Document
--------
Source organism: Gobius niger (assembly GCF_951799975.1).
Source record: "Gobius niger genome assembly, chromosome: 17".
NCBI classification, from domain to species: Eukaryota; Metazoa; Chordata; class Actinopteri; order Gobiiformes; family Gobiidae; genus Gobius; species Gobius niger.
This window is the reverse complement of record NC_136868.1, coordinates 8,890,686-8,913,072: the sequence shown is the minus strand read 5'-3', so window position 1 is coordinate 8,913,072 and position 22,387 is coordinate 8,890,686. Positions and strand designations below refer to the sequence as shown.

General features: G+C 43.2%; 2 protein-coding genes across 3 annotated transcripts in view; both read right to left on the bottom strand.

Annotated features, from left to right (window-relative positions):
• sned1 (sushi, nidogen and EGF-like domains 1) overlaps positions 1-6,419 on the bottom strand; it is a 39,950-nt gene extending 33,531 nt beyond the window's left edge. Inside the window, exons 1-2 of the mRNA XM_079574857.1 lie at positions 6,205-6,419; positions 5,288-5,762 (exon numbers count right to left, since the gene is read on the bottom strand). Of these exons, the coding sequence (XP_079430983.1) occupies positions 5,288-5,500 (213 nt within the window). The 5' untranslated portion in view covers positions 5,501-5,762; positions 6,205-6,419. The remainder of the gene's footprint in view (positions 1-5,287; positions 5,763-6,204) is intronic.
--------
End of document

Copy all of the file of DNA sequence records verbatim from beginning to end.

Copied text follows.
Source organism: Gobius niger (assembly GCF_951799975.1).
Source record: "Gobius niger genome assembly, chromosome: 17".
NCBI classification, from domain to species: Eukaryota; Metazoa; Chordata; class Actinopteri; order Gobiiformes; family Gobiidae; genus Gobius; species Gobius niger.
This window is the reverse complement of record NC_136868.1, coordinates 8,890,686-8,913,072: the sequence shown is the minus strand read 5'-3', so window position 1 is coordinate 8,913,072 and position 22,387 is coordinate 8,890,686. Positions and strand designations below refer to the sequence as shown.

General features: G+C 43.2%; 2 protein-coding genes across 3 annotated transcripts in view; both read right to left on the bottom strand.

Annotated features, from left to right (window-relative positions):
• sned1 (sushi, nidogen and EGF-like domains 1) overlaps positions 1-6,419 on the bottom strand; it is a 39,950-nt gene extending 33,531 nt beyond the window's left edge. Inside the window, exons 1-2 of the mRNA XM_079574857.1 lie at positions 6,205-6,419; positions 5,288-5,762 (exon numbers count right to left, since the gene is read on the bottom strand). Of these exons, the coding sequence (XP_079430983.1) occupies positions 5,288-5,500 (213 nt within the window). The 5' untranslated portion in view covers positions 5,501-5,762; positions 6,205-6,419. The remainder of the gene's footprint in view (positions 1-5,287; positions 5,763-6,204) is intronic.